Last week, we discussed the growing probability of a China hard landing. This prompted some clients to ask what specifically would happen with different sectors they are invested in. This week, we follow up with a list of four winners and losers
For all the talk about the possibility of a hard landing in China, there is little talk of exactly how that would flow into the Australian economy. There is little disagreement about the macro view that a recession would certainly be likely, that the dollar, property and the stockmarket would suffer. But for investors managing their own portfolios, it is then important to understand which sectors would be most impacted. This list isn’t comprehensive, rather it is intended to show some of the unexpected and some of the obvious impacts from such an event.
Winner #1: Exporters
For companies with the bulk of their earnings from overseas buyers, such as education, tourism, technology, investment banking and some property sectors, a Chinese hard landing and the consequent fall in the AUD would be a welcome event. These are the minority of Australian companies, particularly when you take into account the likely decline in exports to China, but they still exist. Macquarie Bank is one such example with more than 55% of its revenue from offshore and little from China. Similarly, insurers, whose income in Australia would be relatively unaffected by a slowdown here, and have earnings growth from Europe and North America.
Winner #2: US economy
This is more of a Steven Bradbury win, but the US economy and therefore the USD, would likely be the main beneficiary of a Chinese hard landing. The ability of China to erode the US’s global economic and military power would be reduced for years under a hard landing scenario during which Beijing would need to turn inwards to shore up social stability and engineer a recovery. Europe’s recovery has been largely driven by export growth, much of which has been to China in the form of heavy engineering and technology. As this recovery is weak, a downturn in China in 2017 or 2018 would send Europe back to stagnation. Japan and ASEAN would clearly suffer too. This leaves the US, driven by its consumer’s confidence, spending, relatively low debt and the lack of dependence upon exports, attracting more investment dollars for the years that follow.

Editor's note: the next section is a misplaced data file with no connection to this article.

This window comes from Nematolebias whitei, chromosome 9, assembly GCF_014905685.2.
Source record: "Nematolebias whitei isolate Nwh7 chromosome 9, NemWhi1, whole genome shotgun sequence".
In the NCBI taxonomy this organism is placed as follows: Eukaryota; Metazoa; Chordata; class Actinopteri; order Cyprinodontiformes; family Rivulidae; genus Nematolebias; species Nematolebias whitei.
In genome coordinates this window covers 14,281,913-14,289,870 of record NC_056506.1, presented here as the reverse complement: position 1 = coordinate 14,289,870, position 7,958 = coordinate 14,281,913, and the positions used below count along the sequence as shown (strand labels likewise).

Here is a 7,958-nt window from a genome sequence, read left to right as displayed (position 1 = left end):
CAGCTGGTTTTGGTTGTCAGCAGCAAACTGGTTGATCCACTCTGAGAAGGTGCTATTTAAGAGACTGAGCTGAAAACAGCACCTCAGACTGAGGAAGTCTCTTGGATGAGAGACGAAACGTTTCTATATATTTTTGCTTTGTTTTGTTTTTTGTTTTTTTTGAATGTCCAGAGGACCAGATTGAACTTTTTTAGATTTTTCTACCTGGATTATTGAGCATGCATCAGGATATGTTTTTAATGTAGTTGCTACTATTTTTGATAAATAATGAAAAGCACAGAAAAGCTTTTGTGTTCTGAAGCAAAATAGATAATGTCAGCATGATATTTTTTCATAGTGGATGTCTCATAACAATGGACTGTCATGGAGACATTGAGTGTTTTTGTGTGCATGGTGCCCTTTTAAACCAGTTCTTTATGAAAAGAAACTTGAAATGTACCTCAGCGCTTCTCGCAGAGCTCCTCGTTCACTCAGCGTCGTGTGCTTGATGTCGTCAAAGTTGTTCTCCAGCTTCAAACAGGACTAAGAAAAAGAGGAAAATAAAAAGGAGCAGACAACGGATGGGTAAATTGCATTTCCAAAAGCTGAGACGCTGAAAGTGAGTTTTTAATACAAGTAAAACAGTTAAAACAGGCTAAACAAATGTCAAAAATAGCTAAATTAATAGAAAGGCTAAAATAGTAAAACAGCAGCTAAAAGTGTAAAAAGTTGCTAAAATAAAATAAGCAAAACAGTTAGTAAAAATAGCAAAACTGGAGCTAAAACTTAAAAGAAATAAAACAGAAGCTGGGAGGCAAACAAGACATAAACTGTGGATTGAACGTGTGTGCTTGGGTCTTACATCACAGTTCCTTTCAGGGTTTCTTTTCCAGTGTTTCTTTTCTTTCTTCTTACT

Winner #3: Australian infrastructure
Infrastructure assets tend to be recession resistant. Demand for their output, such as electricity, traffic volumes and airport passenger numbers, declined by only 1 to 8% during the worst recession in the US since the Great Depression. That means infrastructure assets are considered “safe harbour” investments and will generally benefit from market nervousness. Infrastructure development will also likely benefit as the Australian Government would (hopefully) accelerate development projects in response to the downturn. This latter point isn’t a given as it requires politics and economic rationality to align, but it is quite likely that development project suppliers such as engineering and major construction firms would benefit, partially offsetting a decline in construction.
Winner #4: Low risk assets
Assets that are either low risk in that they don’t tend to fall much in value or income in a recession (property with long term leases, bonds, insurance sector, grocery sector, high quality RMBS) will come under heavy demand when investors seek to reposition themselves. Unless this time is different, this tends to happen after the event, putting these asset prices under significant upward pressure. This is obviously the flipside with the exodus of capital from equity and other high risk asset classes in this scenario. Even within equities, the winners tend to be higher dividend companies with relatively low payout ratios, while the losers are those companies relying on debt to maintain dividends like some of the listed property trusts in 2008 or Telstra this year.